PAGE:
This is a free forum for Henaghan to talk about his own life and career. It includes:

When you look back what memories come to the fore?

It’s always my first year law classes. I love the openness and interest of the students. They have an endearing mix of naivety, hope, freshness, and exhilaration. It’s the next generation coming through and it’s a thrill and privilege to teach them. I relish the range in those classes. They are lovely young people.

What are your top 3 tips for young lawyers?

  1. Always be courteous to everyone, treat people with kindness. That has a great ongoing positive impact for everyone, including oneself.

What are your survival tips for dealing effectively with stress at varying stages throughout a career in law?

As a young person?

Have people around you. Put support teams in place to protect yourself and others. Be aware enough to know you need to have checks and balances in your life.

ODT (5 March 2018) – Mother ‘disgusted’ at dean’s presence at law camp

The mother of a former student who stripped and took part in jelly wrestling at one of the now notorious University of Otago law camps says she was disgusted the dean of the law faculty seemed to condone the event.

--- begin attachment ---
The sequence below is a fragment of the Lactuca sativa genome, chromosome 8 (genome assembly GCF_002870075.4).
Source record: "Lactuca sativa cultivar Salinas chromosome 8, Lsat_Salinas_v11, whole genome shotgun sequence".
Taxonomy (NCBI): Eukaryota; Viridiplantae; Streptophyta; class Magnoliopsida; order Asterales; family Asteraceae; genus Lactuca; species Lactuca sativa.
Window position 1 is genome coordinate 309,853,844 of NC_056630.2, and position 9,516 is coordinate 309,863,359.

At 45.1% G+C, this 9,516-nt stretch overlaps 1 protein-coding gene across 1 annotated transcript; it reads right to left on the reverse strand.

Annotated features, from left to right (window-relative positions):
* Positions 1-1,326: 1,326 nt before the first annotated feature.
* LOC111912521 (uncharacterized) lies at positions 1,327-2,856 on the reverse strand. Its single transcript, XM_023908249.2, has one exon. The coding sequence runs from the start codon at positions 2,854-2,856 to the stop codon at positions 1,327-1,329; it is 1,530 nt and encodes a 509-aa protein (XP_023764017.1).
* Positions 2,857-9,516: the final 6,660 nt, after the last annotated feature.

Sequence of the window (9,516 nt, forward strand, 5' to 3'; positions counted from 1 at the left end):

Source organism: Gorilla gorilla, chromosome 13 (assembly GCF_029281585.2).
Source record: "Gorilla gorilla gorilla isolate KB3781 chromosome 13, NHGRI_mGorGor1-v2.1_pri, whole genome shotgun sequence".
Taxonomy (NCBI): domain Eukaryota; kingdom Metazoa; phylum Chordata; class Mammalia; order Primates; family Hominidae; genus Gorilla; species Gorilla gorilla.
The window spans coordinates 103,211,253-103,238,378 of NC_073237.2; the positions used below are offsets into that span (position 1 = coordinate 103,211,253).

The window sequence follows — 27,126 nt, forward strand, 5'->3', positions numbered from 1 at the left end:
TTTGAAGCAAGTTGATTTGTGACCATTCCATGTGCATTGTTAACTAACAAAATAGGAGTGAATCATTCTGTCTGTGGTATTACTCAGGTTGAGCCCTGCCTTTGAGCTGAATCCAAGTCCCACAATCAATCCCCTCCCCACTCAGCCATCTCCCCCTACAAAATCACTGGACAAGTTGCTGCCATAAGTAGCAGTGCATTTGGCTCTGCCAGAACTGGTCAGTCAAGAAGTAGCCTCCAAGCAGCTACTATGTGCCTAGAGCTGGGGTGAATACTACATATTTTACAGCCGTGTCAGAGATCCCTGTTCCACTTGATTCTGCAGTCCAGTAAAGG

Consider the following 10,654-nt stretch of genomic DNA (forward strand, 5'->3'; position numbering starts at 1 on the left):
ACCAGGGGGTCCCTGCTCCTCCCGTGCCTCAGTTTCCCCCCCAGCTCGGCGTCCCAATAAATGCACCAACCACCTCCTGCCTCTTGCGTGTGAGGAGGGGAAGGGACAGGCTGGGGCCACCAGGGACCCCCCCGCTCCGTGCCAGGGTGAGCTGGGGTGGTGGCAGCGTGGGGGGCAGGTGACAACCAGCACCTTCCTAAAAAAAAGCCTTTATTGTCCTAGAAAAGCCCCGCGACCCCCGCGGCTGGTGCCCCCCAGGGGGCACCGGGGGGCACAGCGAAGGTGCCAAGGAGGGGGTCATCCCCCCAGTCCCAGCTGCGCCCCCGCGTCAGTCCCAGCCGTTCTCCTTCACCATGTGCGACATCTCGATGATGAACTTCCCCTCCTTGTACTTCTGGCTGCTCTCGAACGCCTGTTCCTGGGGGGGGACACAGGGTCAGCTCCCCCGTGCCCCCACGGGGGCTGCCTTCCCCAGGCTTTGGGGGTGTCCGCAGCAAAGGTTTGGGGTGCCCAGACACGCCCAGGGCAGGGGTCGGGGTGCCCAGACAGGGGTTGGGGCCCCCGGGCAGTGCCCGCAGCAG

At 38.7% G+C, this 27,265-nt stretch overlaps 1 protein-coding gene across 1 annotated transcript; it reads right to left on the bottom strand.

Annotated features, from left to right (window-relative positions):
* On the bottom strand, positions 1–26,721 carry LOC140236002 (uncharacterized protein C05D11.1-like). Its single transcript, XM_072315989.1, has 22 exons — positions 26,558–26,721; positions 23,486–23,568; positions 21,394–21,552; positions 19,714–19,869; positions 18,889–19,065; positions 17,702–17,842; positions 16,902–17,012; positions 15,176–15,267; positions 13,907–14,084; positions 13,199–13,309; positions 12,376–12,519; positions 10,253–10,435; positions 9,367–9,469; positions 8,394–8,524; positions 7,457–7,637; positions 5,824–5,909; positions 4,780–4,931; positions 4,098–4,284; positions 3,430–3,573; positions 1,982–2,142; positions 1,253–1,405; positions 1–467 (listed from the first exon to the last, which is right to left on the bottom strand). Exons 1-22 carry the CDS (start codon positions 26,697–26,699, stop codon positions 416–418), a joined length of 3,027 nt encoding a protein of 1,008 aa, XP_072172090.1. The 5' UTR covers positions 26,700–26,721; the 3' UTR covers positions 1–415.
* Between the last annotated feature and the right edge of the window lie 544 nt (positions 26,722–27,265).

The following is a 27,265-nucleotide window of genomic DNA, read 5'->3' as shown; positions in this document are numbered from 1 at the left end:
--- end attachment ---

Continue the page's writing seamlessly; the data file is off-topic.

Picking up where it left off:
The woman, who did not want to be named, said she was disgusted when she found out her then 18-year-old daughter had been encouraged to jelly wrestle at the camp in 2012, but even more so when she learnt faculty dean Prof Mark Henaghan was present for part of the camp.

Her daughter had been chosen to take part after losing a game of paper, scissors, rock.

“She said everyone was peer pressured to do by other people in her group.”

While Prof Henaghan was not there for the jelly wrestling event, his attendance sent a message it was a sanctioned camp, she said.

“Students get up to a lot of stuff, but the fact that the dean of the school was there made it seem like it was sanctioned  by the school.”

At the time the woman said she thought about making an official complaint to the university, but decided against it.

The summer camp has been severely reprimanded, and Professor Henaghan will no longer be at Otago so won’t attend again

But the overstepping of professional lines by Professor Henaghan (and he wasn’t the only staff problem in the law faculty going by reports) is something that Otago University should address, publicly.

They shouldn’t make excuses for inappropriate behaviour of staff, nor ignore it.

But a liked person being to personal and in some senses sleazy (to some students) may continue to be swept under the campus rug.

Russell McVeagh, law faculties under fire

The spotlight on inappropriate behaviour in legal circles continues, with more distancing from law firm Russell McVeagh, and the Auckland University joining Otago in the firing line.

Women’s Law Journal: Russell McVeagh & NZ Women’s Law Journal

Until now, we have not commented on the complaints of sexual assault against Russell McVeagh. Russell McVeagh is one of the Journal’s sponsors and we have taken this time to consider our relationship with the firm.